Digital divisions. How schools create inequality in the tech era. (Book, 2021) [WorldCat.org]
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Digital divisions. How schools create inequality in the tech era.

Author: Matthew H Rafalow
Publisher: Chicago : University of Chicago Press 2021.
Edition/Format:   Print book : EnglishView all editions and formats
Summary:
In the digital age, schools are a central part of a nationwide effort to make access to technology more equitable, so that all young people, regardless of identity or background, have the opportunity to engage with the technologies that are essential to modern life. Most students, however, come to school with digital knowledge they've already acquired from the range of activities they participate in with peers  Read more...
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Details

Document Type: Book
All Authors / Contributors: Matthew H Rafalow
ISBN: 9780226726557 022672655X
OCLC Number: 1242932641
Description: 224 p.
Contents: Introduction Chapter 1 Similar Technologies, Different Schools Chapter 2 Disciplining Play Chapter 3 Where Disciplinary Orientations Come From Chapter 4 Schools as Socializing Agents for Digital Participation Conclusion Acknowledgments Appendix: Methodology Notes Index
Responsibility: Matthew H. Rafalow.

Abstract:

In the digital age, schools are a central part of a nationwide effort to make access to technology more equitable, so that all young people, regardless of identity or background, have the opportunity to engage with the technologies that are essential to modern life. Most students, however, come to school with digital knowledge they've already acquired from the range of activities they participate in with peers online. Yet, teachers, as Matthew H. Rafalow reveals, interpret these technological skills very differently based on the race and class of their student body. While teachers praise affluent White students for being "innovative" when they bring preexisting and sometimes disruptive tech skills into their classrooms, less affluent students of color do not receive such recognition for the same behavior. Digital skills exhibited by middle class, Asian American students render them "hackers," while the creative digital skills of working-class, Latinx students are either ignored or earn them labels troublemakers. Rafalow finds in his study of three California middle schools that students of all backgrounds use digital technology with sophistication and creativity, but only the teachers in the school serving predominantly White, affluent students help translate the digital skills students develop through their digital play into educational capital. Digital Divisions provides an in-depth look at how teachers operate as gatekeepers for students' potential, reacting differently according to the race and class of their student body. As a result, Rafalow shows us that the digital divide is much more than a matter of access: it's about how schools perceive the value of digital technology and then use them day-to-day.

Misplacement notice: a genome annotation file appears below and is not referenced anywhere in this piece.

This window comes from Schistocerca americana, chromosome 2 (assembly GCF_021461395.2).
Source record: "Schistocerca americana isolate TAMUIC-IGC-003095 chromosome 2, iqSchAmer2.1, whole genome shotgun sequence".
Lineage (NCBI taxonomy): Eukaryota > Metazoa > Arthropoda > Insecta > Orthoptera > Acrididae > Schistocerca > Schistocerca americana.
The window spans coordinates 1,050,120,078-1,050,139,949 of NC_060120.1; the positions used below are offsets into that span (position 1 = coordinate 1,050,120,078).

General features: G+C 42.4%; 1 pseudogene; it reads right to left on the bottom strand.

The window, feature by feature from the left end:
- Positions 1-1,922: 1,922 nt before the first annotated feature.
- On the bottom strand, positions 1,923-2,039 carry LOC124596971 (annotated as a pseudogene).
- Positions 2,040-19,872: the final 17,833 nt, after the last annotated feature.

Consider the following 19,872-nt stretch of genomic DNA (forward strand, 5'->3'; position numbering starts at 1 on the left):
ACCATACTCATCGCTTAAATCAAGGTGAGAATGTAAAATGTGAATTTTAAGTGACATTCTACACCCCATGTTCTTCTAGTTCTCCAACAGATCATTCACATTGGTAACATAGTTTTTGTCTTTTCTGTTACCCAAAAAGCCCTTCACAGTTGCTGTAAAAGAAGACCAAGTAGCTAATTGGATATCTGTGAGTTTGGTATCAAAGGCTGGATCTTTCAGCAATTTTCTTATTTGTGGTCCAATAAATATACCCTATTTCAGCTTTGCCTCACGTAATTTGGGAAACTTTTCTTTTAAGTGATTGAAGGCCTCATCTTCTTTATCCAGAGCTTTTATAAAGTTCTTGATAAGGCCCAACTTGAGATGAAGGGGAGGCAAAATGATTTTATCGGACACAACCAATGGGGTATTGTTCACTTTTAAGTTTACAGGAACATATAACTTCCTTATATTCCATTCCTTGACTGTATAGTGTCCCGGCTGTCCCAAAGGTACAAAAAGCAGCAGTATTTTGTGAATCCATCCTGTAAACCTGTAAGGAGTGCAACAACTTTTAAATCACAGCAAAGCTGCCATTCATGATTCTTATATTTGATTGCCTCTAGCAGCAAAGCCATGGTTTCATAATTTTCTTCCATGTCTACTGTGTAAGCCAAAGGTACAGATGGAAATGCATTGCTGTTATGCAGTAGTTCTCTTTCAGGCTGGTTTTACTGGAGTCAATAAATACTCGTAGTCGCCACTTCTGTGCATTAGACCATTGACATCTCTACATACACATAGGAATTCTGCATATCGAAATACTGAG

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"Generally, educators believe that the 'digital divide' pertains to deficits related to internet access and access to hardware associated with digital technologies. This work suggests, however, that Read more...

 
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